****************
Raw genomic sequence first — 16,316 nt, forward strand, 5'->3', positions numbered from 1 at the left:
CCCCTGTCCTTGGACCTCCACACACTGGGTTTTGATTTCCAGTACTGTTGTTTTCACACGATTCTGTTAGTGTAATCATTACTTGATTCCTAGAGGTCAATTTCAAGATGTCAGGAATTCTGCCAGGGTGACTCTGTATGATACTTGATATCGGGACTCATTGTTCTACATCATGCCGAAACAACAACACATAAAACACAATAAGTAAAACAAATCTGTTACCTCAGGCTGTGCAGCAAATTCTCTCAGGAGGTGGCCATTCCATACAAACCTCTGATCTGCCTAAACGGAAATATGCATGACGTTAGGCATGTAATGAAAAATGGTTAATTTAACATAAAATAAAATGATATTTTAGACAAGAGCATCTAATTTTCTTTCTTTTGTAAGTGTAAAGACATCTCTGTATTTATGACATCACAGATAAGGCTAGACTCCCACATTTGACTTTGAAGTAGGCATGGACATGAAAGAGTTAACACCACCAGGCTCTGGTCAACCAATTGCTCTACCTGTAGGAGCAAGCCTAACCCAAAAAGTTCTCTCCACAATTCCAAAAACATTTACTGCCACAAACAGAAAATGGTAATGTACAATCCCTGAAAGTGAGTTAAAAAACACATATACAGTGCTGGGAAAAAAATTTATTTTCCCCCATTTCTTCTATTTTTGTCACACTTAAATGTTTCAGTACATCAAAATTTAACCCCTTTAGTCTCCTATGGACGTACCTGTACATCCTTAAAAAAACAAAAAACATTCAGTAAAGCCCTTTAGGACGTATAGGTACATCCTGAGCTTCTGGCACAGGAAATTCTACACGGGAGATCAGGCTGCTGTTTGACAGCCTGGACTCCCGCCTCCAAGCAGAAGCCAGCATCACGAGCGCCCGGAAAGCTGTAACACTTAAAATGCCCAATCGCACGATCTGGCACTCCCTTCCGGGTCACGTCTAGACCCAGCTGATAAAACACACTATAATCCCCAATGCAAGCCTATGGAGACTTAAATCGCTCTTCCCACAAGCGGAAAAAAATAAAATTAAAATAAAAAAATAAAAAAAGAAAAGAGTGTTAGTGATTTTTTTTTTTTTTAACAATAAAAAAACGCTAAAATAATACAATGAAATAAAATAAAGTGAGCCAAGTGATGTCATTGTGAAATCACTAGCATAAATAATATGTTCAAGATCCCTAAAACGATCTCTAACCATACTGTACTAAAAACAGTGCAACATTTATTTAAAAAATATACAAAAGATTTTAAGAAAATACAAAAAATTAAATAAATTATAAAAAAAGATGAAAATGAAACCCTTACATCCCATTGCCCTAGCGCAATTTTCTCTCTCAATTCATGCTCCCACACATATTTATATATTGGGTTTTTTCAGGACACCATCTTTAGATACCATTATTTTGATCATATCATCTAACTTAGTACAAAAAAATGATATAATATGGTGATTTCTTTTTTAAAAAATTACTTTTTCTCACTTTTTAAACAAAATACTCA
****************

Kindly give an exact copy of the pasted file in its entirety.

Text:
Raw genomic sequence first — 16,316 nt, forward strand, 5'->3', positions numbered from 1 at the left:
CCCCTGTCCTTGGACCTCCACACACTGGGTTTTGATTTCCAGTACTGTTGTTTTCACACGATTCTGTTAGTGTAATCATTACTTGATTCCTAGAGGTCAATTTCAAGATGTCAGGAATTCTGCCAGGGTGACTCTGTATGATACTTGATATCGGGACTCATTGTTCTACATCATGCCGAAACAACAACACATAAAACACAATAAGTAAAACAAATCTGTTACCTCAGGCTGTGCAGCAAATTCTCTCAGGAGGTGGCCATTCCATACAAACCTCTGATCTGCCTAAACGGAAATATGCATGACGTTAGGCATGTAATGAAAAATGGTTAATTTAACATAAAATAAAATGATATTTTAGACAAGAGCATCTAATTTTCTTTCTTTTGTAAGTGTAAAGACATCTCTGTATTTATGACATCACAGATAAGGCTAGACTCCCACATTTGACTTTGAAGTAGGCATGGACATGAAAGAGTTAACACCACCAGGCTCTGGTCAACCAATTGCTCTACCTGTAGGAGCAAGCCTAACCCAAAAAGTTCTCTCCACAATTCCAAAAACATTTACTGCCACAAACAGAAAATGGTAATGTACAATCCCTGAAAGTGAGTTAAAAAACACATATACAGTGCTGGGAAAAAAATTTATTTTCCCCCATTTCTTCTATTTTTGTCACACTTAAATGTTTCAGTACATCAAAATTTAACCCCTTTAGTCTCCTATGGACGTACCTGTACATCCTTAAAAAAACAAAAAACATTCAGTAAAGCCCTTTAGGACGTATAGGTACATCCTGAGCTTCTGGCACAGGAAATTCTACACGGGAGATCAGGCTGCTGTTTGACAGCCTGGACTCCCGCCTCCAAGCAGAAGCCAGCATCACGAGCGCCCGGAAAGCTGTAACACTTAAAATGCCCAATCGCACGATCTGGCACTCCCTTCCGGGTCACGTCTAGACCCAGCTGATAAAACACACTATAATCCCCAATGCAAGCCTATGGAGACTTAAATCGCTCTTCCCACAAGCGGAAAAAAATAAAATTAAAATAAAAAAATAAAAAAAGAAAAGAGTGTTAGTGATTTTTTTTTTTTTTAACAATAAAAAAACGCTAAAATAATACAATGAAATAAAATAAAGTGAGCCAAGTGATGTCATTGTGAAATCACTAGCATAAATAATATGTTCAAGATCCCTAAAACGATCTCTAACCATACTGTACTAAAAACAGTGCAACATTTATTTAAAAAATATACAAAAGATTTTAAGAAAATACAAAAAATTAAATAAATTATAAAAAAAGATGAAAATGAAACCCTTACATCCCATTGCCCTAGCGCAATTTTCTCTCTCAATTCATGCTCCCACACATATTTATATATTGGGTTTTTTCAGGACACCATCTTTAGATACCATTATTTTGATCATATCATCTAACTTAGTACAAAAAAATGATATAATATGGTGATTTCTTTTTTAAAAAATTACTTTTTCTCACTTTTTAAACAAAATACTCA